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Gary Spang, another untimely death



A friend of mine, Gary Spang died today. I’m not sure, exactly, how old he was, but close in age to me, (late fifties, early sixties), too young, in my opinion, to perish.  In our younger years, we shared good times – he then very handsome and charming, extremely intelligent, good dancer, singer and guitar player, a fun companion in a barroom sense.  Every time I saw him, he would say “I will always remember the time you walked into Jimtown Bar, wearing a min-skirt and red high-heeled shoes, the

He said that again recently, only last week, while lolling in front of the Cheyenne Depot, a comment always certain to gain a cigarette, a buck or spare change, his objective. Clad in a heavy coat, he still looked cold, old, broke and alone. I wish now I’d have done something more about that. He thanked me, saying “You have always been a good friend to me, helping me out.” But in retrospect, I don’t think I was that good of a friend, if so, I would have done something more.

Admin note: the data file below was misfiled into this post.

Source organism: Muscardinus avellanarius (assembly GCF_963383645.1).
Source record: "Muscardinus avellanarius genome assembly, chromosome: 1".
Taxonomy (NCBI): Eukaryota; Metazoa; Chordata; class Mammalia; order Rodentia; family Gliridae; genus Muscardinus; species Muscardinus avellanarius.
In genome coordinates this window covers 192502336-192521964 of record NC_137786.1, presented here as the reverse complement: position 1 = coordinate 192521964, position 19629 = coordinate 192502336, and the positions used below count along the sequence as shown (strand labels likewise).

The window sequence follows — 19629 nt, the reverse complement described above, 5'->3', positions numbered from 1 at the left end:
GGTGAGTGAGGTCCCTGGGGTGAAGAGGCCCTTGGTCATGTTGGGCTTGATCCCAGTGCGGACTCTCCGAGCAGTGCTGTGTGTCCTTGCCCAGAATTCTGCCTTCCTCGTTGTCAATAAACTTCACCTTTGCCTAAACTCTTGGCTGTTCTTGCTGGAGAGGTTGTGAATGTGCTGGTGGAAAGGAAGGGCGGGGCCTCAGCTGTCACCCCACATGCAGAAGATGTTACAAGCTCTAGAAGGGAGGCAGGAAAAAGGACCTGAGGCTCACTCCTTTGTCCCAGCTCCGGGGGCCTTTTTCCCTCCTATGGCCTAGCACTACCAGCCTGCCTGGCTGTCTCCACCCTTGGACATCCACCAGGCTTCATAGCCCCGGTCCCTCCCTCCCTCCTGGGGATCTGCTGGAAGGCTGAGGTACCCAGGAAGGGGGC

I wish I’d known that was the last time I’d talk to Gary.  If so, I could have brought him to my house, offering a meal, some comfort and safe place to stay. He was smart, capable and a very nice guy, but bedeviled by the demon wine, that being all he could afford at the end from pan handling.  He was raised right, son of a preacher woman, given the best opportunities.  And he was ever kind, not a mean bone in him. But, he wound up on the streets, asking from crumbs, somehow settling for that. I dreaded seeing him, knowing it would result in a beggar’s conversation. Thank God, I never turned him down for small requests, but now also ask myself why I did not do more.

I dread funerals, attending only if absolutely necessary, but read obituaries, even those of people I have never met, such as in Native Sun News.  In the white newspapers, most obits are of people of advanced age – 70’s, 80’ and even 90’s. Some of those folks make it to a hundred, as does the occasional Indian elder. But in Indian newspapers – the average age of the obits seems to be about 50, many times even less.  Though the cause of death is often not stated, a reader can assume those early untimely deaths are related to alcohol, drugs, some sort of related violence or neglect, even suicide, or, as in Gary’s case, prolonged self-abuse.

There are too many Gary’s in our lives. Is there anything we can do to save or help them?

Now, too late, I ask myself why I didn’t do more for Gary. And, why didn’t anybody else? Are the Gary’s of this world beyond our help or compassion? Do we give up on them? Or just ignore them as general nuisances?

(Clara Caufield can be reached at

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